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How to get index usage information in SQL Server

MSSQLTips author Greg Robidoux By:   |   Read Comments (10)   |   Related Tips: More > Indexing
Problem

Databases have two primary storage needs; data pages and index pages.  Understanding and viewing the actual data in your tables is pretty straightforward by running some sample queries to get an idea of what columns are being used as well as what type of data is actually being stored.  On the flip side of this, it is often difficult to know exactly what indexes are being used and how they are being used.  So how can you get a better understanding of how your indexes are being used and what operations are occurring (inserts, updates, deletes, selects)?

Solution

In SQL Server, many new dynamic management objects have been created that allow you insight into a lot of data that was not accessible or just difficult to get in previous versions of SQL Server.  One new function and one new view that provide data about index usage are sys.dm_db_index_operational_stats and sys.dm_db_index_usage_stats.

sys.dm_db_index_operational_stats

This function gives you information about insert, update and delete operations that occur on a particular index.  In addition, this view also offers data about locking, latching and access methods.  There are several columns that are returned from this view, but these are some of the more interesting columns:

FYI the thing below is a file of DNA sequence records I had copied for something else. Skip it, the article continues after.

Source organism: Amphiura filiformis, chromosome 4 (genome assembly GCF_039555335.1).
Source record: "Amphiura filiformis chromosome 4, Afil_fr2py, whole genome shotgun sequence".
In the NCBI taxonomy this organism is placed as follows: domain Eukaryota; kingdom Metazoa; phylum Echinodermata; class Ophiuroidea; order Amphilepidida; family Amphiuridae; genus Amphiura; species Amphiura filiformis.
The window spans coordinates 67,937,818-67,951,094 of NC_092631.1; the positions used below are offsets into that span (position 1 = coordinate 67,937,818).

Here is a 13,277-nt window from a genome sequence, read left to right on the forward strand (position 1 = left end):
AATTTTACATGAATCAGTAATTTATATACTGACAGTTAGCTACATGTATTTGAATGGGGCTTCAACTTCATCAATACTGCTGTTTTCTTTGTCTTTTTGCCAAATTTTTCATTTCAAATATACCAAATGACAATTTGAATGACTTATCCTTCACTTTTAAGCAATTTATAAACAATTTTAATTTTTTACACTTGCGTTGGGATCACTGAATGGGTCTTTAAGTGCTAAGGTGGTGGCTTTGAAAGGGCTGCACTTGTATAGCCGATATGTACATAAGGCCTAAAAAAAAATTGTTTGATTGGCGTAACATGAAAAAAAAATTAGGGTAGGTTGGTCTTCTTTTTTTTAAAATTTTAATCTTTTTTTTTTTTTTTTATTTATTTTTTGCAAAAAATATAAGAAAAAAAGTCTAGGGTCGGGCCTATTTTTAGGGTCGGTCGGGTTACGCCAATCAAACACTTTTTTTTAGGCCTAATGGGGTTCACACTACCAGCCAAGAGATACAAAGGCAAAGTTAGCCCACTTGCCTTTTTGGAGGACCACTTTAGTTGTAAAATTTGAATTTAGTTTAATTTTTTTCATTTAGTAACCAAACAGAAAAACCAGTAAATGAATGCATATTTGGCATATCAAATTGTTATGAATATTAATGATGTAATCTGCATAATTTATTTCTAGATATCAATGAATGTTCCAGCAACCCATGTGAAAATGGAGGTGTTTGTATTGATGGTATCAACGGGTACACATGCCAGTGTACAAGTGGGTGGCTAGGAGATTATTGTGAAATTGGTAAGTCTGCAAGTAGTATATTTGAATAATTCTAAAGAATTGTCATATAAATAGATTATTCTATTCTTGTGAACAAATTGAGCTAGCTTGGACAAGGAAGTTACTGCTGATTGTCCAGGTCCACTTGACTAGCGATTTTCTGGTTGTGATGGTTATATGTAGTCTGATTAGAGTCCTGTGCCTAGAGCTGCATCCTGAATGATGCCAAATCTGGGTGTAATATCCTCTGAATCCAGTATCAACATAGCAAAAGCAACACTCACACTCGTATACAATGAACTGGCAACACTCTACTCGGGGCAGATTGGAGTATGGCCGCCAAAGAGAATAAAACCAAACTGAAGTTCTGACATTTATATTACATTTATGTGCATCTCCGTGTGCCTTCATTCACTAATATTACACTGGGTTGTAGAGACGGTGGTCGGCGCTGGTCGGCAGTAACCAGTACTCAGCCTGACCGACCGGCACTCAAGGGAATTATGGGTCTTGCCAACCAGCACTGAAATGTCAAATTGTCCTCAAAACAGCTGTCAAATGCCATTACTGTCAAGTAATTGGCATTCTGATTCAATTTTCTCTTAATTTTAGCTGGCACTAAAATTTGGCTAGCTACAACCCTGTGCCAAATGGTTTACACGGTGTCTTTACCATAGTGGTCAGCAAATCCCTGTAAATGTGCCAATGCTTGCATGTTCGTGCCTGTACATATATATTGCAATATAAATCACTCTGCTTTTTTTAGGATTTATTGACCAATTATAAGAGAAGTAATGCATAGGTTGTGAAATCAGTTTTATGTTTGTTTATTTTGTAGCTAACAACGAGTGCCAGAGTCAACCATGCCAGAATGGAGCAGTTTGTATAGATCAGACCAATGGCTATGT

• leaf_insert_count - total count of leaf level inserts
  • leaf_delete_count - total count of leaf level deletes
  • leaf_update_count  - total count of leaf level updates

Here is a sample query that provides some of the key columns that are helpful to determine insert, update and delete operations.

SELECT OBJECT_NAME(A.[OBJECT_ID]AS [OBJECT NAME], 
       
I.[NAME] AS [INDEX NAME],
       
A.LEAF_INSERT_COUNT,
       
A.LEAF_UPDATE_COUNT,
       
A.LEAF_DELETE_COUNT
FROM   SYS.DM_DB_INDEX_OPERATIONAL_STATS (NULL,NULL,NULL,NULL ) A
       
INNER JOIN SYS.INDEXES AS I
         
ON I.[OBJECT_ID] A.[OBJECT_ID]
            
AND I.INDEX_ID A.INDEX_ID
WHERE  OBJECTPROPERTY(A.[OBJECT_ID],'IsUserTable'1

Here is the output from the above query.  From this function we can get an idea of how many inserts, updates and delete operations were performed on each table and index.

From this view we can get an idea of how many inserts, updates and delete operations were performed on each table and index

sys.dm_db_index_usage_stats

This view gives you information about overall access methods to your indexes.  There are several columns that are returned from this DMV, but here are some helpful columns about index usage:

  • user_seeks - number of index seeks
  • user_scans- number of index scans
  • user_lookups - number of index lookups
  • user_updates - number of insert, update or delete operations
SELECT   OBJECT_NAME(S.[OBJECT_ID]AS [OBJECT NAME],